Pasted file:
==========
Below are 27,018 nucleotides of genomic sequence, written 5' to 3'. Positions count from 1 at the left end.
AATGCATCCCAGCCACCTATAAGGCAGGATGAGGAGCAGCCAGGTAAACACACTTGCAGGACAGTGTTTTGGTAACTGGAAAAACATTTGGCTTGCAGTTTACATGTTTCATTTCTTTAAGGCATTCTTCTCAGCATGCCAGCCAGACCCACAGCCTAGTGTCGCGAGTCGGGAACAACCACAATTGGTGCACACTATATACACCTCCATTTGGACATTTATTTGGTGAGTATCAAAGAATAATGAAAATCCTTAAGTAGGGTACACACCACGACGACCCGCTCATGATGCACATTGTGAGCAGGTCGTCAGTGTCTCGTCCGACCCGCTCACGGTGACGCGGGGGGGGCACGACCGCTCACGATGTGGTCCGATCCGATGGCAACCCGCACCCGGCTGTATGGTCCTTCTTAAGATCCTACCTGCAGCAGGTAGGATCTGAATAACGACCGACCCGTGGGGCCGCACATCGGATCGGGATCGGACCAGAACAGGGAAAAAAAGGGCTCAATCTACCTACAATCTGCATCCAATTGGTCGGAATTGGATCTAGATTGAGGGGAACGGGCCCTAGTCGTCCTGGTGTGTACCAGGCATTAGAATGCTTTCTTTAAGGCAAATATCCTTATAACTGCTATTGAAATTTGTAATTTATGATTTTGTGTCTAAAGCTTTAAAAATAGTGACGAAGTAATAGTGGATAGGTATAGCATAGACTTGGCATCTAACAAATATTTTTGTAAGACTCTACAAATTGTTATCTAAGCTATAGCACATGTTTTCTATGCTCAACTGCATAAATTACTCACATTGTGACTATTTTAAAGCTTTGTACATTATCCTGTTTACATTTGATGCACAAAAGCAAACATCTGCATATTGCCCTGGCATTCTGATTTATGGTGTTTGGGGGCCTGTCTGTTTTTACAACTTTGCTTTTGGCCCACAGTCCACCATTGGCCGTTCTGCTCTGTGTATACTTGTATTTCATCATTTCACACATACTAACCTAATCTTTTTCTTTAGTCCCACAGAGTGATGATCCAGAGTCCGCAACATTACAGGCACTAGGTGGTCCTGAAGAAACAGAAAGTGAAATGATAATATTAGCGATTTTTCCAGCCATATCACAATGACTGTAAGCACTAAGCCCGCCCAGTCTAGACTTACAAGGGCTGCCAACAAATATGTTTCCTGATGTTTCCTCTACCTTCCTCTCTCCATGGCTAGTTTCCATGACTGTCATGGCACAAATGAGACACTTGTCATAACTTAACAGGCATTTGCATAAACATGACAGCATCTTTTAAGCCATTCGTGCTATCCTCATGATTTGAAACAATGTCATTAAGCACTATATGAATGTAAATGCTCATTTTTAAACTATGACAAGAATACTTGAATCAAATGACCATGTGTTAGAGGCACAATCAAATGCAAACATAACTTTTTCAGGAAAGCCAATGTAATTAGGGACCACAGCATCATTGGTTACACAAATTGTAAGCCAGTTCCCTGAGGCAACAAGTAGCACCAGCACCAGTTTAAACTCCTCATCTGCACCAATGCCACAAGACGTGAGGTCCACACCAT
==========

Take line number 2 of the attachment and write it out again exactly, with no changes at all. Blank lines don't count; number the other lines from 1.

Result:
AATGCATCCCAGCCACCTATAAGGCAGGATGAGGAGCAGCCAGGTAAACACACTTGCAGGACAGTGTTTTGGTAACTGGAAAAACATTTGGCTTGCAGTTTACATGTTTCATTTCTTTAAGGCATTCTTCTCAGCATGCCAGCCAGACCCACAGCCTAGTGTCGCGAGTCGGGAACAACCACAATTGGTGCACACTATATACACCTCCATTTGGACATTTATTTGGTGAGTATCAAAGAATAATGAAAATCCTTAAGTAGGGTACACACCACGACGACCCGCTCATGATGCACATTGTGAGCAGGTCGTCAGTGTCTCGTCCGACCCGCTCACGGTGACGCGGGGGGGGCACGACCGCTCACGATGTGGTCCGATCCGATGGCAACCCGCACCCGGCTGTATGGTCCTTCTTAAGATCCTACCTGCAGCAGGTAGGATCTGAATAACGACCGACCCGTGGGGCCGCACATCGGATCGGGATCGGACCAGAACAGGGAAAAAAAGGGCTCAATCTACCTACAATCTGCATCCAATTGGTCGGAATTGGATCTAGATTGAGGGGAACGGGCCCTAGTCGTCCTGGTGTGTACCAGGCATTAGAATGCTTTCTTTAAGGCAAATATCCTTATAACTGCTATTGAAATTTGTAATTTATGATTTTGTGTCTAAAGCTTTAAAAATAGTGACGAAGTAATAGTGGATAGGTATAGCATAGACTTGGCATCTAACAAATATTTTTGTAAGACTCTACAAATTGTTATCTAAGCTATAGCACATGTTTTCTATGCTCAACTGCATAAATTACTCACATTGTGACTATTTTAAAGCTTTGTACATTATCCTGTTTACATTTGATGCACAAAAGCAAACATCTGCATATTGCCCTGGCATTCTGATTTATGGTGTTTGGGGGCCTGTCTGTTTTTACAACTTTGCTTTTGGCCCACAGTCCACCATTGGCCGTTCTGCTCTGTGTATACTTGTATTTCATCATTTCACACATACTAACCTAATCTTTTTCTTTAGTCCCACAGAGTGATGATCCAGAGTCCGCAACATTACAGGCACTAGGTGGTCCTGAAGAAACAGAAAGTGAAATGATAATATTAGCGATTTTTCCAGCCATATCACAATGACTGTAAGCACTAAGCCCGCCCAGTCTAGACTTACAAGGGCTGCCAACAAATATGTTTCCTGATGTTTCCTCTACCTTCCTCTCTCCATGGCTAGTTTCCATGACTGTCATGGCACAAATGAGACACTTGTCATAACTTAACAGGCATTTGCATAAACATGACAGCATCTTTTAAGCCATTCGTGCTATCCTCATGATTTGAAACAATGTCATTAAGCACTATATGAATGTAAATGCTCATTTTTAAACTATGACAAGAATACTTGAATCAAATGACCATGTGTTAGAGGCACAATCAAATGCAAACATAACTTTTTCAGGAAAGCCAATGTAATTAGGGACCACAGCATCATTGGTTACACAAATTGTAAGCCAGTTCCCTGAGGCAACAAGTAGCACCAGCACCAGTTTAAACTCCTCATCTGCACCAATGCCACAAGACGTGAGGTCCACACCAT